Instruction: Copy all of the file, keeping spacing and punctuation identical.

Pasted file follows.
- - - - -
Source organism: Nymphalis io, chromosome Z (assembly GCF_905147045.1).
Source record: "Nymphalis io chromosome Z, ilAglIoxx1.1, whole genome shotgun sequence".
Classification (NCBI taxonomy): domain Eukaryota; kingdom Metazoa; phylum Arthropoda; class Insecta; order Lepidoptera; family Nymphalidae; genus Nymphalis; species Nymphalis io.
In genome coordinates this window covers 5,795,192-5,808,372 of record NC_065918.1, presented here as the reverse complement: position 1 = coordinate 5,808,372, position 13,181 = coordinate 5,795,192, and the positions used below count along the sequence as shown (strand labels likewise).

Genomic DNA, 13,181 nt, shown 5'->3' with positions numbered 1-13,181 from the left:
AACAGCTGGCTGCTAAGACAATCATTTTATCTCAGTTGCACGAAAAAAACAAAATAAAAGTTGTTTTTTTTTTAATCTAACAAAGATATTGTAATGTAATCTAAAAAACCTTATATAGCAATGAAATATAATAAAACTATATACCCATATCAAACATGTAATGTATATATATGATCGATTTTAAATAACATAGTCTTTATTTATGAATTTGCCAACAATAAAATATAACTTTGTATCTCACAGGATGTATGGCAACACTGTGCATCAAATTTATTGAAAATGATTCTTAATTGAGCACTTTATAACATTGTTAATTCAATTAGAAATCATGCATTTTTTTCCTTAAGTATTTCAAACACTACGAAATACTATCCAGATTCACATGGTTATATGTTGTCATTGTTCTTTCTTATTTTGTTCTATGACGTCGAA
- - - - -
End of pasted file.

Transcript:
Source organism: Nymphalis io, chromosome Z (assembly GCF_905147045.1).
Source record: "Nymphalis io chromosome Z, ilAglIoxx1.1, whole genome shotgun sequence".
Classification (NCBI taxonomy): domain Eukaryota; kingdom Metazoa; phylum Arthropoda; class Insecta; order Lepidoptera; family Nymphalidae; genus Nymphalis; species Nymphalis io.
In genome coordinates this window covers 5,795,192-5,808,372 of record NC_065918.1, presented here as the reverse complement: position 1 = coordinate 5,808,372, position 13,181 = coordinate 5,795,192, and the positions used below count along the sequence as shown (strand labels likewise).

Genomic DNA, 13,181 nt, shown 5'->3' with positions numbered 1-13,181 from the left:
AACAGCTGGCTGCTAAGACAATCATTTTATCTCAGTTGCACGAAAAAAACAAAATAAAAGTTGTTTTTTTTTTAATCTAACAAAGATATTGTAATGTAATCTAAAAAACCTTATATAGCAATGAAATATAATAAAACTATATACCCATATCAAACATGTAATGTATATATATGATCGATTTTAAATAACATAGTCTTTATTTATGAATTTGCCAACAATAAAATATAACTTTGTATCTCACAGGATGTATGGCAACACTGTGCATCAAATTTATTGAAAATGATTCTTAATTGAGCACTTTATAACATTGTTAATTCAATTAGAAATCATGCATTTTTTTCCTTAAGTATTTCAAACACTACGAAATACTATCCAGATTCACATGGTTATATGTTGTCATTGTTCTTTCTTATTTTGTTCTATGACGTCGAA